The civilian is one of the more inscrutable versions of the non-observant Jew. He doesn’t really stand out in a crowd. If it weren’t for the fact that he speaks Hebrew and is in the majority in a state with an overwhelming Jewish majority and identity, you might not peg him for such. Indeed, there is little difference between him and other middle-to-upper class urbanites in the Western world. Many of them refer to themselves first and foremost as Israelis.
The civilian’s knowledge of Judaism from his surroundings (family, school, cultural references &c) is often minimal to non-existent. Their primary frame of reference of “being Jewish’ is the fact of their Israeli citizenship. As such, Jewish holidays are merely neutral civilian holidays to them, perhaps ones with interesting culinary attributes, but nothing more. Holidays related to the State, such as Independence Day and Memorial Day have just as much, if not more resonance for the civilian.
There are two primary types of civilian attitudes to Jewish identity:
The republican understands their Jewish identity primarily in terms of their service to the state. Ergo – if I serve in the army and risk my life, pay my taxes and have my kids stay in Israel, then that is “Jewish” enough for me. In return I don’t want anyone to tell me how to live or be a Jew.
The republican, and their more emotionally attached variant – the nationalist, is thus outraged at Jews who don’t “pull their weight” in terms of national service. This means the Charedim who don’t go to the army or pay their share of taxes or celebrities and “yuppies” who find ways to duck army service.
This has bearing on the conversion debate in Israel. To a republican, anyone who shoulders their civilian burdens like the rest and observe the Jewish civilian calendar should be automatically accepted as a member of the tribe. It is thus since the potential convert has joined the “bond of fate” with the rest of the Jewish people.
In a post I wrote in the past, I discussed the “other Israeli right” – the civilian-liberals. In a nutshell, there was always a strong bourgeois and individualist presence in Israel. Although they did not win elections by themselves, they always exerted a powerful influence on economic and social policy, influence that increased from the mid-60s on. Although they had a heady presence in the right (the Likud is a combination of the liberal parties and Herut), the left also became more “liberal” as time went on.
Without going too much into the details, much of what we call the “political left” today transformed from the 60s to the 90s into a “new left”. Whereas before, it was a more classically socialist and collectivist left, from 1967 onward, it increasingly became focused more and more on individual rather than collective rights (free market, freedoms to get married &c). Indeed, the only justification for calling the “left” as such is its increasingly dovish policy with regard to the Israeli-Arab conflict. Aside from that, their policies are little different from conservatives and classical liberals that want to do everything possible to free the individual from the clutches of the state.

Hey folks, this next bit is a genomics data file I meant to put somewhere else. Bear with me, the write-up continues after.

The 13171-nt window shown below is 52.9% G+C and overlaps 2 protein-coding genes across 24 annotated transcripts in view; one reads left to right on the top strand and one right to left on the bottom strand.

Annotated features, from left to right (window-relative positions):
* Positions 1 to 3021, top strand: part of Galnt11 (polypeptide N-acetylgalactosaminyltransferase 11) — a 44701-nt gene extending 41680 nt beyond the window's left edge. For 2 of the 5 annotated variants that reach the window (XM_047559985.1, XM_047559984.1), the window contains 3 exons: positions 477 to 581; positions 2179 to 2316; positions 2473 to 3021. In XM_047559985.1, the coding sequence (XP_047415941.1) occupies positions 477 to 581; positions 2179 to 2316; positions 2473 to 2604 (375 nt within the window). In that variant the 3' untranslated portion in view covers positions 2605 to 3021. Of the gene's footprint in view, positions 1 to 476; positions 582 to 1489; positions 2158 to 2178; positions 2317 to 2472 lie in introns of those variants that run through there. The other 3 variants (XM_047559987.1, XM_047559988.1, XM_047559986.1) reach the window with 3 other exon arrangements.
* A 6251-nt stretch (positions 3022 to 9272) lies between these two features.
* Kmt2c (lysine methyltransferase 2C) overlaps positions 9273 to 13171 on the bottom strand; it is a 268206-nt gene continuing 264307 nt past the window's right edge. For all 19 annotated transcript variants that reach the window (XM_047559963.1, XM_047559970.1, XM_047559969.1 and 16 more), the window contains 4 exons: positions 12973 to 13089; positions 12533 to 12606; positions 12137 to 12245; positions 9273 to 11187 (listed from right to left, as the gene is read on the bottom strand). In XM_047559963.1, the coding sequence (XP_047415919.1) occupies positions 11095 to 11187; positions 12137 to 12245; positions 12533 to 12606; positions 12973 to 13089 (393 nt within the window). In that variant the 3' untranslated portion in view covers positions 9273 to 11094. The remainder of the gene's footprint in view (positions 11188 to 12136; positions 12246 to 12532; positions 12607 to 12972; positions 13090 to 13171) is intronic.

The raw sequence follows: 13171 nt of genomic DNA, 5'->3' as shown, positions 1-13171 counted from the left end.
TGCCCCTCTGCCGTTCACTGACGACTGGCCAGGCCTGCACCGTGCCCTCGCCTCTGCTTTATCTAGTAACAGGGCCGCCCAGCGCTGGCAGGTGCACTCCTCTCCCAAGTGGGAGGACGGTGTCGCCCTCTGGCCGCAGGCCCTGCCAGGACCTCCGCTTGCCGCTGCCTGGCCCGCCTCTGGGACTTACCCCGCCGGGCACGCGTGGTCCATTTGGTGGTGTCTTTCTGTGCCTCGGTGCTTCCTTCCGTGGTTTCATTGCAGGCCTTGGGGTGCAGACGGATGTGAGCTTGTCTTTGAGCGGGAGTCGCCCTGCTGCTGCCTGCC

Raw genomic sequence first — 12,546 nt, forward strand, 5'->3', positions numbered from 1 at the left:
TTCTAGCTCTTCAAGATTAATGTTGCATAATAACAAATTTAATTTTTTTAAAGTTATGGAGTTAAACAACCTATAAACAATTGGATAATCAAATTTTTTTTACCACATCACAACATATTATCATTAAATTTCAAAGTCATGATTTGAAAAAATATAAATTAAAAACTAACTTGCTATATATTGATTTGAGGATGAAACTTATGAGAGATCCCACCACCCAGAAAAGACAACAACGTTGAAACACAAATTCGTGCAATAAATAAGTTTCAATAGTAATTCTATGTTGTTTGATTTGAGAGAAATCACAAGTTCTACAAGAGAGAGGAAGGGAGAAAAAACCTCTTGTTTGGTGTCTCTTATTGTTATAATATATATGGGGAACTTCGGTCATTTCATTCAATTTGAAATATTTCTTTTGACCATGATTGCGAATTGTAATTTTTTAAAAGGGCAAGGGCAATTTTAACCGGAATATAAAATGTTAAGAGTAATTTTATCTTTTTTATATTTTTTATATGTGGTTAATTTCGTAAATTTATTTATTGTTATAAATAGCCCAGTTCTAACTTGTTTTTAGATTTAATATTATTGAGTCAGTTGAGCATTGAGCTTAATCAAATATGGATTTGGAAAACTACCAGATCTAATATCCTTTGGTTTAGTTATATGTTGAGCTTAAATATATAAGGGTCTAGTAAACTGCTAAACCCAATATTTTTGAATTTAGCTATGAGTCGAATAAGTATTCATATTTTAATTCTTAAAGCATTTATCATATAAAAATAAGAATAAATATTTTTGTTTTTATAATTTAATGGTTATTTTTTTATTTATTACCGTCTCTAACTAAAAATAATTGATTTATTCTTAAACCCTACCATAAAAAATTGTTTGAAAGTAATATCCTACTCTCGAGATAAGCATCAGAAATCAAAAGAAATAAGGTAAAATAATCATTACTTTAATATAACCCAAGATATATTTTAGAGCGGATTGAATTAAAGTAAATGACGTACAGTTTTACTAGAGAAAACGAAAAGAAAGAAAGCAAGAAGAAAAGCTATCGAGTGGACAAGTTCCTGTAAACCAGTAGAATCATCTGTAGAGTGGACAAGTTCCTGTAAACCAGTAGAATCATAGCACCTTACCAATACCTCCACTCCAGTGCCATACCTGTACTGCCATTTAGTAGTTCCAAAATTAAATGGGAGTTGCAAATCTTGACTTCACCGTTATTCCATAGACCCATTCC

The spread of the “democratic (re: liberal democratic) faith”, as Oz Almog calls it, penetrated much of the urbanite populace. This includes important segments of the elites such as much of the media and the legal profession on both sides of the bench (lawyers and judges). It has replaced the collectivist-national faith for many, a sentiment expressed daily in the pages of the most openly liberal and non-Zionist paper – Haaretz.
The liberal’s attitude towards their Jewish identity is a deeply ambivalent one. On the one hand, many have imbibed the idea of “Jewishness” as “universal high-level morality” as understood from a selective reading of the Nevi’im. This is bolstered by an idea by which the fact that we suffered the Holocaust places a special burden on us to be a “light unto the nations” and be especially sensitive to the needs of other suffering populations. One can see this in the recent debate regarding the deportation of the children of foreign workers (i.e. “Jews don’t do this” &c).
The liberal’s primary problem is the attitude towards the state as a Jewish one. The past two decades have seen a very bitter and difficult struggle between Zionist liberals and non-Zionist liberals. The former wish to see a “Jewish and democratic” state with a solid Jewish majority and identity (which is a major reason for them to object to holding Yosh). The latter want to turn Israel into a “state of all its citizens” and/or a bi-national state with no Jewish meaning. The former have an emotional and intellectual attachment to their Jewishness at least in latent fashion, the latter see themselves as cosmopolitans.
Indeed, the latest anti-settlement brouhaha of the “national left” needs to be understood in this context. After years of intellectual domination by the non-Zionist liberals, the Zionist liberals such as Amnon Rubinstein, Ruth Gavison, Ben-Dror Yemini and Gadi Taub are trying to “take back the left” from the moonbats. One can legitimately disagree with their anti-settler stance while still understanding the importance of their struggle.
So that’s it for the civilians. Next post, we’ll wrap it up with an epilogue discussing what all this might mean for us Orthodox Jews and the Jewishness of the country. I will also include a select bibliography of sources for those interested in learning more.